As this column is being written on November 9, the sky outside is gray and weeping—literally—symbolic of how I and most of the country feel in the wake of the November 8 election disaster. The very thought of Donald J. Trump succeeding George Washington, Thomas Jefferson, Abraham Lincoln, Franklin Roosevelt, and Barack Obama in the White House is profoundly disturbing. Readers need not be reminded of the election’s overall results, adequately detailed elsewhere, but let’s look deeper into what all this means for our future. As President-elect Trump likes to throw around the word loser, let’s list some of the main losers in the Election Day debacle:
- the plurality of voters who went for Hillary Clinton, who outnumbered the voters for Trump by over two million, but whose winning plurality was neutralized by the outdated, flawed Electoral College system embedded in the Constitution that Trump himself derided during the campaign;
- America’s image before the world, tarnished by the accession to the most prestigious political position in the world by the least qualified, least experienced candidate in our history;
- the millions of people who voted for Trump but who will likely lose their medical insurance if the Affordable Care Act is eliminated;
- women, massively disrespected by Trump for decades;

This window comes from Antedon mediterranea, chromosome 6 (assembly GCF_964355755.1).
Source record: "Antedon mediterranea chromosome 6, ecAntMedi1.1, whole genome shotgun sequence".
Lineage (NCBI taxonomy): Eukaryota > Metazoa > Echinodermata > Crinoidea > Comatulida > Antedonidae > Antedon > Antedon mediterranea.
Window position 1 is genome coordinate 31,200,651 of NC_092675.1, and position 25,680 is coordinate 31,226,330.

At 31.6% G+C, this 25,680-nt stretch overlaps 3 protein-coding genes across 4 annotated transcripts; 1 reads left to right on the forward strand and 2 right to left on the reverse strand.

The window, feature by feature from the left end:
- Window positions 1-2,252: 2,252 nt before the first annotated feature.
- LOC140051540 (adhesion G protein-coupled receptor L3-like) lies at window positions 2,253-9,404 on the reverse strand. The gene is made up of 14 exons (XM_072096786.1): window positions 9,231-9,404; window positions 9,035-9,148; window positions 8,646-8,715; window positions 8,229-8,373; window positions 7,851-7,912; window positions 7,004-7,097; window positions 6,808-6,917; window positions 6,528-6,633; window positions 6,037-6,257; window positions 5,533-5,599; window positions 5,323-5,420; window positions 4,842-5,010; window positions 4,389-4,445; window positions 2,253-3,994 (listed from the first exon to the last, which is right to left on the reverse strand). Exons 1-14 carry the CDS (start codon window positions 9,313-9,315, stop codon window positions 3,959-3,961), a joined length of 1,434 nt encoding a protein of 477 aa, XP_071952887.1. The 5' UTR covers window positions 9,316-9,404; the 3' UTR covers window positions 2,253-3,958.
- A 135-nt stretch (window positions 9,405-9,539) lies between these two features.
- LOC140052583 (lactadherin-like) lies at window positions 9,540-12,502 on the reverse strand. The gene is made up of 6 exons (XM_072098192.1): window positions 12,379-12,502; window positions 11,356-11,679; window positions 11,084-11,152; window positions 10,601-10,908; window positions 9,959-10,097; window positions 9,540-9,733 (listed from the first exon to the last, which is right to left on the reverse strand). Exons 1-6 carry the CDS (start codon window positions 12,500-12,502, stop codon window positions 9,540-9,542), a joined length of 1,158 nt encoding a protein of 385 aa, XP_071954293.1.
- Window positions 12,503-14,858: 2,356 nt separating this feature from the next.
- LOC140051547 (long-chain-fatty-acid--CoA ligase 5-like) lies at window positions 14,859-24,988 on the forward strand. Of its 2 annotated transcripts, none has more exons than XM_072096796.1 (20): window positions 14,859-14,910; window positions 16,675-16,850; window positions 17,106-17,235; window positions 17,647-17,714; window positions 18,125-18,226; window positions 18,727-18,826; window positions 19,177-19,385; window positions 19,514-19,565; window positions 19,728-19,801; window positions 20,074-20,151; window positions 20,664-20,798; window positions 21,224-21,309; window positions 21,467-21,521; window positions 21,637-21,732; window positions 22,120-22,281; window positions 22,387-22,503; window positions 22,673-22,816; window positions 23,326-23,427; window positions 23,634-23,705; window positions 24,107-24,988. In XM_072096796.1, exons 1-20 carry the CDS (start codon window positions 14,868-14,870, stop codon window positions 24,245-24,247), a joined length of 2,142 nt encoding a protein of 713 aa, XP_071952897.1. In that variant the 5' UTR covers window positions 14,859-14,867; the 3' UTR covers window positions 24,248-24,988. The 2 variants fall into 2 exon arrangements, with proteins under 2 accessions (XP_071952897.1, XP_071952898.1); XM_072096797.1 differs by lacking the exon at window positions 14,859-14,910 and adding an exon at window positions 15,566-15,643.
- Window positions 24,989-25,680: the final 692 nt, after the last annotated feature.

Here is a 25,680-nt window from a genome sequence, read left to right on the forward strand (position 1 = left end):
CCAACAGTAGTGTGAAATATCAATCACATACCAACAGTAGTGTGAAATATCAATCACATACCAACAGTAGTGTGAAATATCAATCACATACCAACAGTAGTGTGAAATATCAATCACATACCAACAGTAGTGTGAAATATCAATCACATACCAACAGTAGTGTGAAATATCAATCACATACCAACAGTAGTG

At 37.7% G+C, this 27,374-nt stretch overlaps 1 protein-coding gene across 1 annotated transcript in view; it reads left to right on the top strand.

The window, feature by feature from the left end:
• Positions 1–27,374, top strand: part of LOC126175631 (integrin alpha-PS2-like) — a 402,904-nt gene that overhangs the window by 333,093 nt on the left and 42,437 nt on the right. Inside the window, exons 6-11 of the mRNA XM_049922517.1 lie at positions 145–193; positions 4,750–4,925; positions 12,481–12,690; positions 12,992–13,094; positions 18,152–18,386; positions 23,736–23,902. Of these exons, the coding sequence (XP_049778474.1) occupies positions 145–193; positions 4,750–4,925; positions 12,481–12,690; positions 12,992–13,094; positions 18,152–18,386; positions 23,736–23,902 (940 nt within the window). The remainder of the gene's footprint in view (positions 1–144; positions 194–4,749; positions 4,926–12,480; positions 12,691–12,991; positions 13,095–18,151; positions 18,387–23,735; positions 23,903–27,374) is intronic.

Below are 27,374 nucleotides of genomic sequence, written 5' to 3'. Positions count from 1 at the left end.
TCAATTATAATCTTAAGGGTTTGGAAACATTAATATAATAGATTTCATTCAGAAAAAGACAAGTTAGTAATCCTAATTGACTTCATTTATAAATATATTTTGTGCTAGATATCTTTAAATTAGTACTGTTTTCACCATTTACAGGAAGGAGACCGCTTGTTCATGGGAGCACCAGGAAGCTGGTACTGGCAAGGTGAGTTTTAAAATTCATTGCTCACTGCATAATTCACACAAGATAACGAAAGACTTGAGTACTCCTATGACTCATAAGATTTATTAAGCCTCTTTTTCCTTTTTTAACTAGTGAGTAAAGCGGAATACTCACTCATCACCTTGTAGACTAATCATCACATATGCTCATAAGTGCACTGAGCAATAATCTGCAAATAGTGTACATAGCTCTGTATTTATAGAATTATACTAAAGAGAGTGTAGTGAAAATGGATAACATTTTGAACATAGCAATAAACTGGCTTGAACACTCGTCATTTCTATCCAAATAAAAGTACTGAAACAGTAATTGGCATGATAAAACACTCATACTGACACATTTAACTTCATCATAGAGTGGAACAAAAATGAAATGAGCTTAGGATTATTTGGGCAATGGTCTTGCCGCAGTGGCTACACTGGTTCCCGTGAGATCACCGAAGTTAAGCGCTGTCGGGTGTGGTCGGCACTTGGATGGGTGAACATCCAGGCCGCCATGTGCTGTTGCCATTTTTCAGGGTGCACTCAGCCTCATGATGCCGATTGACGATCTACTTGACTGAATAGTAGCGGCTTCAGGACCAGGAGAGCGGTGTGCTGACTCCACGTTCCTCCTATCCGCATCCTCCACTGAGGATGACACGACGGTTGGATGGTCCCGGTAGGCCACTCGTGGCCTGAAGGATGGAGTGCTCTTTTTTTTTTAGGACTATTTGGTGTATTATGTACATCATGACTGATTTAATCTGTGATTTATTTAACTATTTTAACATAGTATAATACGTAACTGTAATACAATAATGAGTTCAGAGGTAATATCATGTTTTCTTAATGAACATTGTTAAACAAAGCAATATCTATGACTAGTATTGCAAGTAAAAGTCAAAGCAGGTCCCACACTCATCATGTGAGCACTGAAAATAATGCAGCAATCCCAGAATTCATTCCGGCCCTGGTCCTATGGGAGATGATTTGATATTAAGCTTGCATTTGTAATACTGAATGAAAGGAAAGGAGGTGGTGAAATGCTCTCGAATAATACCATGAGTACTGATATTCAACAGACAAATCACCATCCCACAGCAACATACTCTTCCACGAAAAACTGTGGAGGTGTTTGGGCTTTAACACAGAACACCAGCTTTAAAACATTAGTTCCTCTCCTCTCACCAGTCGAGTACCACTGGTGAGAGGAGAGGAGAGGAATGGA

- the disabled, made fun of by Trump during the campaign;
- the third of all women in America who will during their lifetimes, in keeping with their freedom of conscience and religious liberty, choose to terminate a problem pregnancy;
- the public schools that serve 90 percent of our children, threatened by Trump’s pledge to divert $20 billion in federal education funds through block grants to states to dispense to special interest private schools (mostly church-run) through vouchers and tax credits and to for-profit charter schools (since 2008, fully half of the states have cut per-student spending for public schools that were already under- and unevenly funded);
- Earth, the one and only planet we have to live on, as our new chief executive ignores the science of anthropogenic climate change, which he called a “Chinese hoax” (during the campaign, neither party gave adequate attention to this supreme threat to civilization and our environment and all its concomitants, including human overpopulation, whose remedy—universal access to contraception and legal abortion—is hampered by the Helms and Hyde amendments and by opposition from conservative religious leaders);
- ethnic minorities, derided by Trump during the campaign; and
- the religious liberty of Americans of all persuasions, threatened by Trump and by Republican pushes to impose nonconsensus religious views on everyone (with reference to contraception, abortion, and LGBT rights) and to compel all taxpayers to support sectarian religious schools (never mind the fact that in referendum elections held over a span of fifty years voters have opposed expanding public aid to religious schools by about two to one).
The winners, obviously, include hordes of misogynists, xenophobes, the KKK, racists, the poorly educated, and the hypocritical religious Right.
Before moving on to what Americans might/must do the end this nightmare, we might note a few tiny trickles of good news on November 8.
- Massachusetts voters defeated the state’s Question 2 by about 62 percent to 37 percent. It would have authorized twelve new charter schools per year. The proposal was pushed by about $25 million from largely out-of-state noneducator “reformists” and opposed with about $15 million of locally raised campaign funds.